The next time your teen says or does something irrational – or worse, says nothing at all – take 30 seconds to remind yourself that the section of the teen brain, the frontal cortex, which handles emotional regulation and planning will not be complete until age 25. In “Executive Function & Self-Regulation” researchers at the Center on the Developing Child at Harvard describe it this way:
“Just as an air traffic control system at a busy airport safely manages the arrivals and departures of many aircraft on multiple runways, the brain needs this skill set to filter distractions, prioritize tasks, set and achieve goals, and control impulses.”
Communication as a Lever of Control
Teens often feel as though they have little control over their lives. There’s a raft of rules to follow at home, at school. There’s a workload of increasingly complex assignments to complete as they navigate middle and high school curricula. Sports, activities, clubs? More rules. Rules, mandates and societal expectations form a constant tension between what they want to do and what they have to do.
Though they are growing more autonomous, much of a teen’s life is still directed by adults.
Yet the very nature of adolescence drives teens to seek independence. Encoded in our DNA is the urge to define a separate path from parents, to put aside activities of childhood, to grow up.
One of the areas in which teens do have control is communication. Answering in grunts or monosyllables may be a sign of passive resistance to your attempts to find out what’s happening in their lives. But it’s also a way to to exercise some control.
Does this graphic look familiar? The more you chase, the less they offer.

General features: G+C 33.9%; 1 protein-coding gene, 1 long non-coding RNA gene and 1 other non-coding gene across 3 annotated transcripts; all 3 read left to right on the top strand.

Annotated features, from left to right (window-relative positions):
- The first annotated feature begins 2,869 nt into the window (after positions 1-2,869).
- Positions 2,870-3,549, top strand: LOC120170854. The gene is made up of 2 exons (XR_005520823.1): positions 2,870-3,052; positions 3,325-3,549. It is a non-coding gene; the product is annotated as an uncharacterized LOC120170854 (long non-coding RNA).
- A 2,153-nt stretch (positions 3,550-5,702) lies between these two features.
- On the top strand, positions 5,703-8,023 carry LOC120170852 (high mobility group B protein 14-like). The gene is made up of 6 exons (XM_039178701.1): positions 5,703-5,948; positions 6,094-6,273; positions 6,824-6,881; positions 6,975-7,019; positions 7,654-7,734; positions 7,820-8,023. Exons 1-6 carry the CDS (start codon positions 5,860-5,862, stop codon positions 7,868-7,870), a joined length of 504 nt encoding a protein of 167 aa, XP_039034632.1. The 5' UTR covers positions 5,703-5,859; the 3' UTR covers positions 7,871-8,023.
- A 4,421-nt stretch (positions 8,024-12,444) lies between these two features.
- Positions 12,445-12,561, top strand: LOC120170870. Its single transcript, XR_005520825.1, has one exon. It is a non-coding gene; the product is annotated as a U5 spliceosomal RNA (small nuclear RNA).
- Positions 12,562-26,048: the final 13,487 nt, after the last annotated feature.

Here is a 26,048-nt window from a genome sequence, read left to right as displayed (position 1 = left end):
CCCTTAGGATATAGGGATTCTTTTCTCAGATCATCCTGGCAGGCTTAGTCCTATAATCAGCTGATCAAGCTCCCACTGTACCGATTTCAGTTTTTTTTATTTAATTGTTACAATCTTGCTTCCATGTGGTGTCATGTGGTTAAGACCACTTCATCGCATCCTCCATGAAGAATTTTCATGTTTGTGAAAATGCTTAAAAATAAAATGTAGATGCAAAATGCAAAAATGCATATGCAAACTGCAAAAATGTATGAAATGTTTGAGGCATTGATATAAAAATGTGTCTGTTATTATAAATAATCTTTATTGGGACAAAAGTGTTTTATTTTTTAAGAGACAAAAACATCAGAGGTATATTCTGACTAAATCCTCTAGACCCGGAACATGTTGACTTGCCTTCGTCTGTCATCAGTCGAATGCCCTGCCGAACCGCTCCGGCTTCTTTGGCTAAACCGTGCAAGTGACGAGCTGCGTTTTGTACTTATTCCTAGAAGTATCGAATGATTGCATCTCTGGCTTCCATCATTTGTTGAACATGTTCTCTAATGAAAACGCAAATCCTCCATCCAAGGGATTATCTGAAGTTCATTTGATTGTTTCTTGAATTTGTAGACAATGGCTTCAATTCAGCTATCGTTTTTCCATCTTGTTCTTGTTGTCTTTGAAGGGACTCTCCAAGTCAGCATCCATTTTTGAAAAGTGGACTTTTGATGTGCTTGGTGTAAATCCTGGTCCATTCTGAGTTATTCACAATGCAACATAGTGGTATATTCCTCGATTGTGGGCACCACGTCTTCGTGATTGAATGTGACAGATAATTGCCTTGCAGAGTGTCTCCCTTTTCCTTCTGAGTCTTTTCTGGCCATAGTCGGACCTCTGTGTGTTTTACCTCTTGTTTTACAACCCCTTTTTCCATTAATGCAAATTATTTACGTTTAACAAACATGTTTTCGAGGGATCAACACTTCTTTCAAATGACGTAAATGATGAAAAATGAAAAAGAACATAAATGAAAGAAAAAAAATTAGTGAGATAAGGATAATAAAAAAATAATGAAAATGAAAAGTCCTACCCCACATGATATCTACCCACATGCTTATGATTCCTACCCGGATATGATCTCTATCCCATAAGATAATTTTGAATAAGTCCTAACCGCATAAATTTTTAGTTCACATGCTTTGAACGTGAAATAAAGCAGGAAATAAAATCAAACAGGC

Improve Communication and Disrupt the Dynamic of Resistance
- Build a Family Routine Based on Mutual Respect
- Be aware of your teen’s energy cycles. Try to check in during times of higher energy and avoid raising hefty topics during times of low energy.
Like you, there are times throughout the day that she’ll be less likely to engage in conversation. In my house, I don’t talk in the morning until after a cup of coffee. Period. And if anyone requires my attention before that, they’ll have to accept some groggy gazing into space before I’ll respond.
The ideal time to talk to my daughter is right after cross-country practice. Her recent run does two things for her state of mind: she’s blown off steam created by the pressures of school. The endorphins from exercise also spark a lively back-and-forth exchange.
- Reserve time for family dinners. This is an important time to connect and communicate. Without a conscious decision to honor family dinner time, teens are likely to remain buried in homework and electronics, rushing to after-school activities and sports, eating fast food in the car. Yet, a dinner may be the one time in your busy day that you are face-to-face with your teen. Try to
- stick to a schedule of family dinners at least four-five times every week.
- Read the non-verbal signals. Respect your teen’s physical space and room. Honor a closed bedroom door as long as it’s not permanently closed to you. If you have to speak to your teen when they are clearly looking for alone time, ask them to set aside a few minutes in a little while, say 20 minutes. This approach short-circuits the reactive push-pull of demanding their attention immediately.
- Read their body language cues as to how much hugging they’ll allow. As much as it pains me, I ’ll sometimes settle for a pat on the shoulder if my prickly teen is sending spikey body language signals my way.